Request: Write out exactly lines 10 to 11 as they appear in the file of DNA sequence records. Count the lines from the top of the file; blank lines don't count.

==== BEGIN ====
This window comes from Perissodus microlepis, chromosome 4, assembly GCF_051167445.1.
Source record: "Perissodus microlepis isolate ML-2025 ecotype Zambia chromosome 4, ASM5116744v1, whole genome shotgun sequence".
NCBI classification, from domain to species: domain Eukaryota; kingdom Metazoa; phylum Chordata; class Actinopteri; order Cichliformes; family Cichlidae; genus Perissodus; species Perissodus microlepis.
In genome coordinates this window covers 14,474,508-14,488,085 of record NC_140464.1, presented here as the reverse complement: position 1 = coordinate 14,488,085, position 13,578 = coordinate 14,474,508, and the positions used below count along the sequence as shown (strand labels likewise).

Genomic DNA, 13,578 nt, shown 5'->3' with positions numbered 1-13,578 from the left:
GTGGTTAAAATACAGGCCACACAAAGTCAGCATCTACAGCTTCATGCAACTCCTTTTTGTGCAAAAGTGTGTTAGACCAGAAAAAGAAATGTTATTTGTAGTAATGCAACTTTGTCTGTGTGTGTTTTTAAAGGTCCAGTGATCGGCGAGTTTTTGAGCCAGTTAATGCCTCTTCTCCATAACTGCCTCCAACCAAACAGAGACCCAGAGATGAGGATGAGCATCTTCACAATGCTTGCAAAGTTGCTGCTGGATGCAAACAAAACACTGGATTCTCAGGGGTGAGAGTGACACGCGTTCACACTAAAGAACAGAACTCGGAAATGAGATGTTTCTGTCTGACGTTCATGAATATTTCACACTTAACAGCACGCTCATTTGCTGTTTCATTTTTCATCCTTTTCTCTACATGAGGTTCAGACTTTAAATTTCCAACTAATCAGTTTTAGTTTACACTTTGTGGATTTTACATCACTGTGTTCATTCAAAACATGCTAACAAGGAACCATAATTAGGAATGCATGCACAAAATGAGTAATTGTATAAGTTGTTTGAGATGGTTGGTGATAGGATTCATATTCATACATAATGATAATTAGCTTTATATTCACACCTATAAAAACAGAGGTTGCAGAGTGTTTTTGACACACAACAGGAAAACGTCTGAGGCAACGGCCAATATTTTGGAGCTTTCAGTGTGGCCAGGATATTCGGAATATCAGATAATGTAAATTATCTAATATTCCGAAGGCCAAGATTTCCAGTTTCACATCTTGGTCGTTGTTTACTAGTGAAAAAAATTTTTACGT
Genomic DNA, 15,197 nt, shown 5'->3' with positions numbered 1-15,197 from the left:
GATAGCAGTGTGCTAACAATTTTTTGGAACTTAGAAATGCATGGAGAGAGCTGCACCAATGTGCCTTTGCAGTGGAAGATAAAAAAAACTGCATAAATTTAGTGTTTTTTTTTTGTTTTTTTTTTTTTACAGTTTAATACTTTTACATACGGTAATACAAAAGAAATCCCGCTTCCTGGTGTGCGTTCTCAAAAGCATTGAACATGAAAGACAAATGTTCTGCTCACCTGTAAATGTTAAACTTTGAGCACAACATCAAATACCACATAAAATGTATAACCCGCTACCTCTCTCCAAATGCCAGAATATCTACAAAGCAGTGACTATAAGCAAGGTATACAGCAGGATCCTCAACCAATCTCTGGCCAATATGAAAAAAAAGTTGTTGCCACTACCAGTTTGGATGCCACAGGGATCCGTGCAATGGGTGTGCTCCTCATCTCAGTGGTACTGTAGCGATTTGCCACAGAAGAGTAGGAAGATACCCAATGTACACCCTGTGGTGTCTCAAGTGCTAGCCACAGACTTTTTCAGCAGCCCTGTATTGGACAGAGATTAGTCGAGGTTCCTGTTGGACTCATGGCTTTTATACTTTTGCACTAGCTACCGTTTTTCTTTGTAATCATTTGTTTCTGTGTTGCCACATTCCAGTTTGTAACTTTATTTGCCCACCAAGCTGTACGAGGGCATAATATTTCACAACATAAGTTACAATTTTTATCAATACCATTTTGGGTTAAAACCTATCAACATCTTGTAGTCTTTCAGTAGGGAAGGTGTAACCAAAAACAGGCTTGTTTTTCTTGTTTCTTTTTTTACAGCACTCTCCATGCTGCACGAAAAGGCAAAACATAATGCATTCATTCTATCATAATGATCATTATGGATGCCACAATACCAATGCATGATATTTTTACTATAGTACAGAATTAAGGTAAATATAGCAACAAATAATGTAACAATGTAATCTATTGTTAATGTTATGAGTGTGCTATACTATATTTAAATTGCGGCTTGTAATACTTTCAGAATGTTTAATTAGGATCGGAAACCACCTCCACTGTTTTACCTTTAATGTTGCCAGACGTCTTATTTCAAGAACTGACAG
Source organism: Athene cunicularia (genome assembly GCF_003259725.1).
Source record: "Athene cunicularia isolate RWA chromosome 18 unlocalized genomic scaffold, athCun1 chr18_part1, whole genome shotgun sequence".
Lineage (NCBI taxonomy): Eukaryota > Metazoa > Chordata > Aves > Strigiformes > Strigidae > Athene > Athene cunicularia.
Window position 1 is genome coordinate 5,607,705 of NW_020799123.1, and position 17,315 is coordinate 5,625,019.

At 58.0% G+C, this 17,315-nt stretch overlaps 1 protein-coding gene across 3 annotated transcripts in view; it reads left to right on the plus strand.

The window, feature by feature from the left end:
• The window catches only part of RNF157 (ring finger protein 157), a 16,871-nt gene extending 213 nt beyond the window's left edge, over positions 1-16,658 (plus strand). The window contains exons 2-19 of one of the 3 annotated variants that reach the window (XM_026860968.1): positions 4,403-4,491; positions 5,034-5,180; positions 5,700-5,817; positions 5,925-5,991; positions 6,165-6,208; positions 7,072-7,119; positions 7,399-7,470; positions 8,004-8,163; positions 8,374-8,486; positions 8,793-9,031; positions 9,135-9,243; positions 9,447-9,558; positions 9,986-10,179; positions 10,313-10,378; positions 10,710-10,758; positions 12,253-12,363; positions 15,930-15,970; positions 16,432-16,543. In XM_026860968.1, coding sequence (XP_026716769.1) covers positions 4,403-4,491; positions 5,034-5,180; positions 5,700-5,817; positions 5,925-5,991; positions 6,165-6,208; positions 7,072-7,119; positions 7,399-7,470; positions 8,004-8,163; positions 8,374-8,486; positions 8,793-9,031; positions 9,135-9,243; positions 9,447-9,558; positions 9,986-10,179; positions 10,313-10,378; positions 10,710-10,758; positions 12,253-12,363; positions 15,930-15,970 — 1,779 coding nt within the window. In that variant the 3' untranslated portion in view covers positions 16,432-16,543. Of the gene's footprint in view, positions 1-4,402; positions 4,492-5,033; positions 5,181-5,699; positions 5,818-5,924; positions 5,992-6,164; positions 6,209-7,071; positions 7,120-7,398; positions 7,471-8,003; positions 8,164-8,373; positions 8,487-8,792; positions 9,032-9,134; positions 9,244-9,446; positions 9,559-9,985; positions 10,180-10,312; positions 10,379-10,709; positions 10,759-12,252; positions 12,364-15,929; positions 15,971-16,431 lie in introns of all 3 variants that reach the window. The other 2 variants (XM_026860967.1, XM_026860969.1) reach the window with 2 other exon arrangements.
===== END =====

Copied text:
Source record: "Athene cunicularia isolate RWA chromosome 18 unlocalized genomic scaffold, athCun1 chr18_part1, whole genome shotgun sequence".
Lineage (NCBI taxonomy): Eukaryota > Metazoa > Chordata > Aves > Strigiformes > Strigidae > Athene > Athene cunicularia.